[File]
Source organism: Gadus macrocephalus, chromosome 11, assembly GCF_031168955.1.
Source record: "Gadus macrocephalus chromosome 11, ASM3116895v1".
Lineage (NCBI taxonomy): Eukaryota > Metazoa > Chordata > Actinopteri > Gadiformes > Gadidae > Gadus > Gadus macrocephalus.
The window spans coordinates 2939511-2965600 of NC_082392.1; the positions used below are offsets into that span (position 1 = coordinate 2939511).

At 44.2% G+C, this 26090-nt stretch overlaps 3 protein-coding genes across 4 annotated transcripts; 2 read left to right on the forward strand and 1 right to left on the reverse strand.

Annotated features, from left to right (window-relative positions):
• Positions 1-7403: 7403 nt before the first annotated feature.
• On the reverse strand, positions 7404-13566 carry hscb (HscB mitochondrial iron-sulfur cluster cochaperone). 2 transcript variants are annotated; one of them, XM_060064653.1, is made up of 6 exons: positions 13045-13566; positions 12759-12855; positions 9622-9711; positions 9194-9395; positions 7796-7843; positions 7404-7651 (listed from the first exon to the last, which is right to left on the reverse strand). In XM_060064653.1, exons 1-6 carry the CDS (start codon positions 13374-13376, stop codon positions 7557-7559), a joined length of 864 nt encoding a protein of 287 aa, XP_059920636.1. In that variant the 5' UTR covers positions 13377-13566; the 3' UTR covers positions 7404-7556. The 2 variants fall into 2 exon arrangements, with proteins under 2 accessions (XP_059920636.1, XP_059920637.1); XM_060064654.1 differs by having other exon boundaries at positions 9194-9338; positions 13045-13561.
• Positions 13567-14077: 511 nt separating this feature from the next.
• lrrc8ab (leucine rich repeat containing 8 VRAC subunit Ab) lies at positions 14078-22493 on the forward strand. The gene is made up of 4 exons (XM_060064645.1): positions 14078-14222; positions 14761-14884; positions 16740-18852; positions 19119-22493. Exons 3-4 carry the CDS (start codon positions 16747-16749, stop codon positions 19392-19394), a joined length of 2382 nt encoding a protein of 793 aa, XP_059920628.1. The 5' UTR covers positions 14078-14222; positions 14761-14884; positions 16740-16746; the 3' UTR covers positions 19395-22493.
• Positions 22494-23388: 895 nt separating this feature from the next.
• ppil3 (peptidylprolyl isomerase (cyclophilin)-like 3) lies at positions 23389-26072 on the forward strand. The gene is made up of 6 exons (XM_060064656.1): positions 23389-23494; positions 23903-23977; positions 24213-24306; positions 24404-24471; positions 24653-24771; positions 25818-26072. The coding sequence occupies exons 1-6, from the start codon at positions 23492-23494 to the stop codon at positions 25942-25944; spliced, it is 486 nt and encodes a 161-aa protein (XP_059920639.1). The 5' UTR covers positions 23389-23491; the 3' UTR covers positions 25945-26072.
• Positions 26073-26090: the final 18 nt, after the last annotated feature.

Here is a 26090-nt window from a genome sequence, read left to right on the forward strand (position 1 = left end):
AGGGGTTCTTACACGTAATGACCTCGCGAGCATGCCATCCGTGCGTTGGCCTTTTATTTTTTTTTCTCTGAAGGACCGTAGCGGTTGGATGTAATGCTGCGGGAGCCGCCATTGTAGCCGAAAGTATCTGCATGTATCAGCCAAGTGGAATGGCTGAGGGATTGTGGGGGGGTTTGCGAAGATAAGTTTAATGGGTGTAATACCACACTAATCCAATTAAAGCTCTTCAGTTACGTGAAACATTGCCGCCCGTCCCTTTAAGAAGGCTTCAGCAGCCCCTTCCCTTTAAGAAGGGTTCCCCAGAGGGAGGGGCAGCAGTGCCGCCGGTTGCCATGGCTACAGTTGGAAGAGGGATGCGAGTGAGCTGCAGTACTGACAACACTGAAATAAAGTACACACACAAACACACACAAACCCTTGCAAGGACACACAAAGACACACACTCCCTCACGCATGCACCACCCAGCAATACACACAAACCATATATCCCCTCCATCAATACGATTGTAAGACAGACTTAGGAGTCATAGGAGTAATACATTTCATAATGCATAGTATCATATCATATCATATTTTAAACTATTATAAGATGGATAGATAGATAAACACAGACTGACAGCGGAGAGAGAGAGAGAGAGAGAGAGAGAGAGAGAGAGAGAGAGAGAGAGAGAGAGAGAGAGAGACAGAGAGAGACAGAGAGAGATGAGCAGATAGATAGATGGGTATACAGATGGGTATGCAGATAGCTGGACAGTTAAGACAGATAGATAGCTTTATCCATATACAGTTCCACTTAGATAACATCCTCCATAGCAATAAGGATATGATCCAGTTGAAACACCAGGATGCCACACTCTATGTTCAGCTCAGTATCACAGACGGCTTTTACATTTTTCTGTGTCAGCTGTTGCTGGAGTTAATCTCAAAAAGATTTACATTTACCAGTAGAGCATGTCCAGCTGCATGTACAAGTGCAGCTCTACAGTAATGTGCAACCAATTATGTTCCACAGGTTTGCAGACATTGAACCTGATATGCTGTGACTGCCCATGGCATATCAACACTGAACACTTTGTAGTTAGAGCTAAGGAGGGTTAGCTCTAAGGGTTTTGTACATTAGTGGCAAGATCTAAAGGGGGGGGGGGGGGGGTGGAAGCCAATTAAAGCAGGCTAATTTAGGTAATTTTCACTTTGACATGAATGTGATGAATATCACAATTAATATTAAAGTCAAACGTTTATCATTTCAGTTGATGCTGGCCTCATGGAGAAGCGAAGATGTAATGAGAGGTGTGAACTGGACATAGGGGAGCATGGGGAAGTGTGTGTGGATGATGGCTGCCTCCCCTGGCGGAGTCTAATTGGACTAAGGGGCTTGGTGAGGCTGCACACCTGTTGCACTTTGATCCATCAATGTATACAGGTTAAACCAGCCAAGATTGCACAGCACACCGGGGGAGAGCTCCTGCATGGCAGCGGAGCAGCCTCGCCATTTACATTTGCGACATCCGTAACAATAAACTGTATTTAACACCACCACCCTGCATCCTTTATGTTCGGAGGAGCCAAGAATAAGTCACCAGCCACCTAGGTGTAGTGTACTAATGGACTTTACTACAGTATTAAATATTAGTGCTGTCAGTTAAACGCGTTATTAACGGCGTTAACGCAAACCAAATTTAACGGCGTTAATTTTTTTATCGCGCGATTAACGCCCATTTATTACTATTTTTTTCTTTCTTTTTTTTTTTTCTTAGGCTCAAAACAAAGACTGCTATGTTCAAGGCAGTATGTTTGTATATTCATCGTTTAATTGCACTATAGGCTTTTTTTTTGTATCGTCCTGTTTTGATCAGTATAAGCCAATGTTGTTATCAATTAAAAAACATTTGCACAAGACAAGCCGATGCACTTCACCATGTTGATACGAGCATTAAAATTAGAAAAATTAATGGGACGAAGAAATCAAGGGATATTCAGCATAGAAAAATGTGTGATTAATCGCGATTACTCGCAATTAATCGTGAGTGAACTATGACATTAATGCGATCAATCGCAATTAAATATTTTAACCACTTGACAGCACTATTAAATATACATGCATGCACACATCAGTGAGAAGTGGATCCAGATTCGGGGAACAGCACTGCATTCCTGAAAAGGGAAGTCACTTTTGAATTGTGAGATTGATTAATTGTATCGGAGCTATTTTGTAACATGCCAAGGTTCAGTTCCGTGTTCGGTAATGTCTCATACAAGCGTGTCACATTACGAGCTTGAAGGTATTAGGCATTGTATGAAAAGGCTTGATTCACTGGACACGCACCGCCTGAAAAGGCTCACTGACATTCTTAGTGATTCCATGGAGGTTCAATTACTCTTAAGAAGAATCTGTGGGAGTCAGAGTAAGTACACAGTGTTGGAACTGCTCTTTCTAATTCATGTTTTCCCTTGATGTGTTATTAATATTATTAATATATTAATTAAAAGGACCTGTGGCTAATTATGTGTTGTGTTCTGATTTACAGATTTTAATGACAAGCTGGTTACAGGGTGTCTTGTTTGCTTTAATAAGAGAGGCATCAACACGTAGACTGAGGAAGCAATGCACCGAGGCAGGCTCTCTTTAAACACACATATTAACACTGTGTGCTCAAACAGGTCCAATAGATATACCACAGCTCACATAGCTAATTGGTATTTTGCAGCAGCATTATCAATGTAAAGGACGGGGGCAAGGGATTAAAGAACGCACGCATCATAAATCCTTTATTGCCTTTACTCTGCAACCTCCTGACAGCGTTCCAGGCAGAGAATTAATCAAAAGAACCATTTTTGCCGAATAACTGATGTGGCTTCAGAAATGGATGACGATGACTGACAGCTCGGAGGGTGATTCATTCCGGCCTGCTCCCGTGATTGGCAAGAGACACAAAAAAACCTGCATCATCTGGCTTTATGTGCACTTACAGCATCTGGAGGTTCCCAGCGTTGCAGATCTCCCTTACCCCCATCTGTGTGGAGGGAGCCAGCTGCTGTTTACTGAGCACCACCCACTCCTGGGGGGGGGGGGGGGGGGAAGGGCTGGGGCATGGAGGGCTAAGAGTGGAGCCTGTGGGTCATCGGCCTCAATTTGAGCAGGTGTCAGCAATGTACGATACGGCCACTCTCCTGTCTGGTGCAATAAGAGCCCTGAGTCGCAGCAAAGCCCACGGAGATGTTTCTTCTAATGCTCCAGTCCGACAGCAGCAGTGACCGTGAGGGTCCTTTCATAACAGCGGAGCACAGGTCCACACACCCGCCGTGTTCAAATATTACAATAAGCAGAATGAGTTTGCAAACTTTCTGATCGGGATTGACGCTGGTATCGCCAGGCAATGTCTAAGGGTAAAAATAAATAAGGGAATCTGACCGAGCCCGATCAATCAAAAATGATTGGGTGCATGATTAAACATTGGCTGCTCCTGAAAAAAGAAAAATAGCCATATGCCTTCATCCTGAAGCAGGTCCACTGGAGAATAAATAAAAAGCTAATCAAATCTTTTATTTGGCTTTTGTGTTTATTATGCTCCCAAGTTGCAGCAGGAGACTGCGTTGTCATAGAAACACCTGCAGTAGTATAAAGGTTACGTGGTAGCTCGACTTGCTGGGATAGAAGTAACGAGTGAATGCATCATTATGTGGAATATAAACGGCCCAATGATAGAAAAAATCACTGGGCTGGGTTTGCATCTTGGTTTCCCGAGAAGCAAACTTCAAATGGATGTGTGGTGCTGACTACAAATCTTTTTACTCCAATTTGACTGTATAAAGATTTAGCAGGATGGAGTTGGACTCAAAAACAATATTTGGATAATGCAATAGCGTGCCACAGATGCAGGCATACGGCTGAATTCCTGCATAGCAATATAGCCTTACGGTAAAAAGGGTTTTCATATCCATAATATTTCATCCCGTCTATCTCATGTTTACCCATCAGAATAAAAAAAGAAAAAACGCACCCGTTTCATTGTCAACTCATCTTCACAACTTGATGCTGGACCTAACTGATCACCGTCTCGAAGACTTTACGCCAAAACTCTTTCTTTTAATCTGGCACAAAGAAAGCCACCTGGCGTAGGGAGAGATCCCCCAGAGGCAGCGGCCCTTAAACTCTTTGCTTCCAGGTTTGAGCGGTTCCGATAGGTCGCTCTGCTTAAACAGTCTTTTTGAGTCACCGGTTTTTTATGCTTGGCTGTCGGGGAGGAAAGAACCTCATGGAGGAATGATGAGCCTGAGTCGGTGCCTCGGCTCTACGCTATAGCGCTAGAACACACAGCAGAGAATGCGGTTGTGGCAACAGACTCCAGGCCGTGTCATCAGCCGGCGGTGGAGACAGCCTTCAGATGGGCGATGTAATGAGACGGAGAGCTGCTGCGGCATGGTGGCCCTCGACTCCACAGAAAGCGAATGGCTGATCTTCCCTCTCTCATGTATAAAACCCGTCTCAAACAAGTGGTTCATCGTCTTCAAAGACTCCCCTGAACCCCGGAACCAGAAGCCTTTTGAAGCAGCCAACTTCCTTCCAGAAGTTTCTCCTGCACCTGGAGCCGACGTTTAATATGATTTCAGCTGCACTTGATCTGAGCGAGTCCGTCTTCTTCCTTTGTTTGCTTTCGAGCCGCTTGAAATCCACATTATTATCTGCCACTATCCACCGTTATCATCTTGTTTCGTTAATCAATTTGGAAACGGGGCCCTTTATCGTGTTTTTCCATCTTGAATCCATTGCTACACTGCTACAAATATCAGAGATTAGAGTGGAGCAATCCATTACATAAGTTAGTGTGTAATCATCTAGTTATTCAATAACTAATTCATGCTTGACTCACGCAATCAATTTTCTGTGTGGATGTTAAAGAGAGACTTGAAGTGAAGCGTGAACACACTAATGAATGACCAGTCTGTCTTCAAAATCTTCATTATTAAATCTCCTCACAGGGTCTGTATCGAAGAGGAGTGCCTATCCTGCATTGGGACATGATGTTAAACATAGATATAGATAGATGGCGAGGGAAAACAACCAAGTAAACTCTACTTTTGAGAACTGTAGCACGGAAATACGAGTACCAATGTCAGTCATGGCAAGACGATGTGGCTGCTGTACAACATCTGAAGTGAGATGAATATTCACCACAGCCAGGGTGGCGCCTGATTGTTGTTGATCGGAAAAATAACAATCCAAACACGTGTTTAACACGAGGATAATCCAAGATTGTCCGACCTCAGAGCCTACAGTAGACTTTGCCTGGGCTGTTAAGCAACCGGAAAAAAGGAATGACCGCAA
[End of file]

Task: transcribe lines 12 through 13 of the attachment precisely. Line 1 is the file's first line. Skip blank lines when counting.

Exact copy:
• ppil3 (peptidylprolyl isomerase (cyclophilin)-like 3) lies at positions 23389-26072 on the forward strand. The gene is made up of 6 exons (XM_060064656.1): positions 23389-23494; positions 23903-23977; positions 24213-24306; positions 24404-24471; positions 24653-24771; positions 25818-26072. The coding sequence occupies exons 1-6, from the start codon at positions 23492-23494 to the stop codon at positions 25942-25944; spliced, it is 486 nt and encodes a 161-aa protein (XP_059920639.1). The 5' UTR covers positions 23389-23491; the 3' UTR covers positions 25945-26072.
• Positions 26073-26090: the final 18 nt, after the last annotated feature.